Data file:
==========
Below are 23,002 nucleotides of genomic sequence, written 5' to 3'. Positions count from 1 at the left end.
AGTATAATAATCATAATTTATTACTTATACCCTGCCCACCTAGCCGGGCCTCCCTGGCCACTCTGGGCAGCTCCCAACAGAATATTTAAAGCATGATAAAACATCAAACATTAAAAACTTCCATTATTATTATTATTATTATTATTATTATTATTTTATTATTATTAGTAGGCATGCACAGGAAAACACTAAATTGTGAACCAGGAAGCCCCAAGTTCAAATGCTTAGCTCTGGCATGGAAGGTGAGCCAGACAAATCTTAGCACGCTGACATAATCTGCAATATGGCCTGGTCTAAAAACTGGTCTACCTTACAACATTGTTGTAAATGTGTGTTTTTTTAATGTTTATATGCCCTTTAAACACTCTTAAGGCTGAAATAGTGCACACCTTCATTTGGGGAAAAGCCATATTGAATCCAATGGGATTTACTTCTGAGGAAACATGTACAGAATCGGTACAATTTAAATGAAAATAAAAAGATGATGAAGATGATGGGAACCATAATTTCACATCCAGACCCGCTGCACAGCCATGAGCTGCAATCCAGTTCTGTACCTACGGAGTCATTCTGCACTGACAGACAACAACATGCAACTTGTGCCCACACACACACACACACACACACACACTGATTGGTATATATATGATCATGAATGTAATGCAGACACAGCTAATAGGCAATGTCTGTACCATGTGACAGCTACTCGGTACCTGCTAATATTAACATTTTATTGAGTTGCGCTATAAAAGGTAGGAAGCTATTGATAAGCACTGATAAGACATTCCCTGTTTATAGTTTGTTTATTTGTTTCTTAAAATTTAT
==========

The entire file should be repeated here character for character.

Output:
Below are 23,002 nucleotides of genomic sequence, written 5' to 3'. Positions count from 1 at the left end.
AGTATAATAATCATAATTTATTACTTATACCCTGCCCACCTAGCCGGGCCTCCCTGGCCACTCTGGGCAGCTCCCAACAGAATATTTAAAGCATGATAAAACATCAAACATTAAAAACTTCCATTATTATTATTATTATTATTATTATTATTATTTTATTATTATTAGTAGGCATGCACAGGAAAACACTAAATTGTGAACCAGGAAGCCCCAAGTTCAAATGCTTAGCTCTGGCATGGAAGGTGAGCCAGACAAATCTTAGCACGCTGACATAATCTGCAATATGGCCTGGTCTAAAAACTGGTCTACCTTACAACATTGTTGTAAATGTGTGTTTTTTTAATGTTTATATGCCCTTTAAACACTCTTAAGGCTGAAATAGTGCACACCTTCATTTGGGGAAAAGCCATATTGAATCCAATGGGATTTACTTCTGAGGAAACATGTACAGAATCGGTACAATTTAAATGAAAATAAAAAGATGATGAAGATGATGGGAACCATAATTTCACATCCAGACCCGCTGCACAGCCATGAGCTGCAATCCAGTTCTGTACCTACGGAGTCATTCTGCACTGACAGACAACAACATGCAACTTGTGCCCACACACACACACACACACACACACACTGATTGGTATATATATGATCATGAATGTAATGCAGACACAGCTAATAGGCAATGTCTGTACCATGTGACAGCTACTCGGTACCTGCTAATATTAACATTTTATTGAGTTGCGCTATAAAAGGTAGGAAGCTATTGATAAGCACTGATAAGACATTCCCTGTTTATAGTTTGTTTATTTGTTTCTTAAAATTTAT